Special tax for campaigns

For cleaning the corridor, as is often the case with ambitious government plans, reference is made to Modi's track record in the state of Gujarat, which he ruled from 2001 to 2014. In environmental circles, however, there is agreement that the cleaning of the Sabarmati in Gujarat's capital Ahmedabad cannot serve as a model for the Ganges. A canal was built there and clean water was fed into the city center. The promenade has been upgraded, but the river has not been cleaned up. The bill alone is not enough.

Financing also raises questions. The cost of the “Swachh Bharat” initiative alone is estimated at the equivalent of CHF 10 billion. Parts of it should come from the private sector, Modi speaks of new business areas. Agarwal points out, however, that no direct fees can be charged for the cleanliness of public spaces. “That's why I don't see a business model in this area. If people have to pay every time they use the toilet or sewer, it won't work. "

Nevertheless, there are options for private financing. India introduced a compulsory corporate tax for charitable projects in April. Companies of a certain size have to spend two percent of their net profit on corporate social responsibility. Due to a government decree, expenses for “Swachh Bharat” and “Clean Ganga” are now also covered by this regulation. Agarwal fears that other social projects could be weakened.

There is no doubt anywhere that the power politician Modi is running the campaigns professionally. "Swachh Bharat" cleverly linked Modi to the super-figure Mahatma Gandhi. He launched the campaign on his birthday and chose the Rajghat memorial, the cremation site of the father of Indian independence and a place of pilgrimage for many of his followers. "Gandhi not only dreamed of a free, but also of a developed and clean India," explained Modi. "That is why it is our duty to keep the country clean." The promise is to be kept by October 2, 2019, Gandhi's 150th birthday. Support for the government's cleanliness initiative thus becomes a matter of respect for Gandhi.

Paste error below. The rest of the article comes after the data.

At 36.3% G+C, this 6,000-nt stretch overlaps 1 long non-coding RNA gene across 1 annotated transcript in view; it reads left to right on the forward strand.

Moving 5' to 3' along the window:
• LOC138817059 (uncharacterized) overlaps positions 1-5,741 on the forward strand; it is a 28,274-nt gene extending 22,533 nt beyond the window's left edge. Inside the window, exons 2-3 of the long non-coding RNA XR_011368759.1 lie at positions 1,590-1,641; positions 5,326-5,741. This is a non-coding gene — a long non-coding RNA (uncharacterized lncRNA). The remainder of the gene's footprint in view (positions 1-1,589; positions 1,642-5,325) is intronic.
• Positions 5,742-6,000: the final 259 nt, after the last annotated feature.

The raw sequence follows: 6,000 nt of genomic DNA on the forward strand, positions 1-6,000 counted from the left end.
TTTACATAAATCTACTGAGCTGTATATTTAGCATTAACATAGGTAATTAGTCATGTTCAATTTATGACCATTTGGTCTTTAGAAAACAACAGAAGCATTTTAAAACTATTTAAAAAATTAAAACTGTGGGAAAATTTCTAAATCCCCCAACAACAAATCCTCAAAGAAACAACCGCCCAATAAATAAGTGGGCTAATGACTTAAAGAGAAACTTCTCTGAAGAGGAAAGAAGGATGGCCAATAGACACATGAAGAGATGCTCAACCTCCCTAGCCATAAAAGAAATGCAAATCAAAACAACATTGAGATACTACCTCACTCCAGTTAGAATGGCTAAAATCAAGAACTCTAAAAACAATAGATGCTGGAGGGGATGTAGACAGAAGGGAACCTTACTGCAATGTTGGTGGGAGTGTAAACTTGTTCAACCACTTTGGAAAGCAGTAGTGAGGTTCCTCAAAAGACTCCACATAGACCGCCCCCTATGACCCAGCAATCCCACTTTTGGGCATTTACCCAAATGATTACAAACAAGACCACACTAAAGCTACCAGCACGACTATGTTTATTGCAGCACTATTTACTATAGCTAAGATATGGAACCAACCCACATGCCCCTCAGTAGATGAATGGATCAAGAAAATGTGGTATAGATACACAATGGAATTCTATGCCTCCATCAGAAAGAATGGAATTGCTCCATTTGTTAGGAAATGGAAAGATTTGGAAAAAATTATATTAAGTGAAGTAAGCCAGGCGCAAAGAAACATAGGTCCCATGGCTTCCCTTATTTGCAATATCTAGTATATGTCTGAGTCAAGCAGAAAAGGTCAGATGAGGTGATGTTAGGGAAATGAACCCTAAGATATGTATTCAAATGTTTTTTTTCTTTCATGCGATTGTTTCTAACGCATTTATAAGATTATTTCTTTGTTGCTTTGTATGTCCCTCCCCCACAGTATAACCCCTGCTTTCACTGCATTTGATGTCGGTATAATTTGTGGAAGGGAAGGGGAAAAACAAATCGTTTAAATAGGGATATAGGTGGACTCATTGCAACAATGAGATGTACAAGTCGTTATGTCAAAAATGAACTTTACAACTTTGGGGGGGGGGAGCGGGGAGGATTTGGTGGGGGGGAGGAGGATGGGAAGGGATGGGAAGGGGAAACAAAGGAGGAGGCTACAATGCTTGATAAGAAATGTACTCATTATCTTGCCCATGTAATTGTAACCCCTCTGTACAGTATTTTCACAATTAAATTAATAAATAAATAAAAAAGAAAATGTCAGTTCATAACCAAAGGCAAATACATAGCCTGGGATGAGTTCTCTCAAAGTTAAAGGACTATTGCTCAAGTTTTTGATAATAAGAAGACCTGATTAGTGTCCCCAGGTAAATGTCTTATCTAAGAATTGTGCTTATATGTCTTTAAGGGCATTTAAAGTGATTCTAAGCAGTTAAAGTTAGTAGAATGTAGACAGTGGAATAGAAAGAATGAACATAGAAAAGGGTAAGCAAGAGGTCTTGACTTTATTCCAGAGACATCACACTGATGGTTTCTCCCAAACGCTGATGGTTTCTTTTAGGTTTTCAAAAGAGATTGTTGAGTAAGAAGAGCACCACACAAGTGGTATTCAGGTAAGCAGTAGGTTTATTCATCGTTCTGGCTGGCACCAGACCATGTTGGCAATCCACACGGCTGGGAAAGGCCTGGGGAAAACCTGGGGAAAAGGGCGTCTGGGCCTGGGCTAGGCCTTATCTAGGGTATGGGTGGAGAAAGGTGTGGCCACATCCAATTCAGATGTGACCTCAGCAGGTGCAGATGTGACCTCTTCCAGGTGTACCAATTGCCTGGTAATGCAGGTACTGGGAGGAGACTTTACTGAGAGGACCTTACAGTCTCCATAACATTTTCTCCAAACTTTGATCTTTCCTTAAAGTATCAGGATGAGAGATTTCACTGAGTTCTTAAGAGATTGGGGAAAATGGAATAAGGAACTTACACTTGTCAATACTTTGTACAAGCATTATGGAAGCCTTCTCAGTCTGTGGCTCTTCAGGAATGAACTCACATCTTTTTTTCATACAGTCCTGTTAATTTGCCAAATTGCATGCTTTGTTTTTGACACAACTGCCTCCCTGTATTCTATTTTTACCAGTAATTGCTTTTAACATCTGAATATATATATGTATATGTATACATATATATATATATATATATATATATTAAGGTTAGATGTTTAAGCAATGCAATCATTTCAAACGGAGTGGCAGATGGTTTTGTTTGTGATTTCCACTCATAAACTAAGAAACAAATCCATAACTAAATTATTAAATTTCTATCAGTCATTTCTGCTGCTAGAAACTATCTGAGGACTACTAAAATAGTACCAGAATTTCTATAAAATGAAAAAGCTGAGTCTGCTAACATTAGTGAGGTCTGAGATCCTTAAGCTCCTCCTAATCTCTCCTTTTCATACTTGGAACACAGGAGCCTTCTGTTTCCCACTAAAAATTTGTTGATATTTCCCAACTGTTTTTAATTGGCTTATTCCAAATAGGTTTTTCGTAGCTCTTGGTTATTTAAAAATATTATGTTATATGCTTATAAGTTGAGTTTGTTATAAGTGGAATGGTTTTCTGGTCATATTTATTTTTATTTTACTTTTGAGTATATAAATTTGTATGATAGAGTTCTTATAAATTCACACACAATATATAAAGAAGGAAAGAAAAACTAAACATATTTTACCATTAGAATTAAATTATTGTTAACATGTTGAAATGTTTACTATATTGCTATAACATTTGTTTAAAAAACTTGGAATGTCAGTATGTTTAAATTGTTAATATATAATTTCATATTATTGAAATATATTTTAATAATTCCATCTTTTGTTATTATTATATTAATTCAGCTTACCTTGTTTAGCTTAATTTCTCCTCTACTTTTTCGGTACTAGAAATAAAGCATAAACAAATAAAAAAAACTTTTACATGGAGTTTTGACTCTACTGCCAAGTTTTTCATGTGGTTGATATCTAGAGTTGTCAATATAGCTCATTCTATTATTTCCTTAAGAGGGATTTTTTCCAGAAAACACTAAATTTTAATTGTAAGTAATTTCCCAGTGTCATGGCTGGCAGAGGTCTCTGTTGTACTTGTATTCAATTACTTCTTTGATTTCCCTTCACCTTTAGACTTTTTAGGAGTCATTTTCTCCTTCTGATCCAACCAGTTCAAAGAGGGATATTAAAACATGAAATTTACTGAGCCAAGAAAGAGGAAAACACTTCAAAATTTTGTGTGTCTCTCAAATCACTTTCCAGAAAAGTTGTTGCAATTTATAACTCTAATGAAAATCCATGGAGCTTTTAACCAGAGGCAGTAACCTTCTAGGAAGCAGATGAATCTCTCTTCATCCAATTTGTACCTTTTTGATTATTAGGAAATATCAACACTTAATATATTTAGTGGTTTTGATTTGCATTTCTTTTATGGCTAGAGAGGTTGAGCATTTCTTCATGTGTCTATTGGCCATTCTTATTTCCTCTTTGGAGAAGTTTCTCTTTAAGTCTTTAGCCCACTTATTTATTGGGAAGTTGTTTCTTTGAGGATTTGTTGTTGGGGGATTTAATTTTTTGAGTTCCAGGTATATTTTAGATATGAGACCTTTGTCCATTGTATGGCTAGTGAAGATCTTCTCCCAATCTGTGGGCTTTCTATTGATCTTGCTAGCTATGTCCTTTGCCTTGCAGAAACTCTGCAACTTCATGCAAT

Cleaning on Youtube

The campaigns are an example of Modi's way of doing politics. As in the election campaign, the Indian Prime Minister is relying on a strong personal presence and the power of the new media. On the day of the launch of «Swachh Bharat», he himself picked up a broom and swept the forecourt of a police building in Delhi and later a street in a residential area. He called on nine famous personalities to do the same, including famous cricketers and movie stars.

Those named in turn choose nine other people to take part in cleanliness campaigns. Every day the media reports about new participants in the campaign, and countless videos on the Internet show how people mopping and sweeping across the country. Smartphone applications have also been developed for “Swachh Bharat”, for example to identify polluted areas in a city and ask friends to clean them up.

Modi pursues political intentions with his campaigns and therefore primarily relies on marketable success reports. Superficial cleanliness is better suited than sustainable environmental protection. But even the critical activist Agarwal does not want to rule out that the campaigns have a positive effect on the environment. It will be a long time before Delhi's waterfowl can catch fish again in the Yamuna.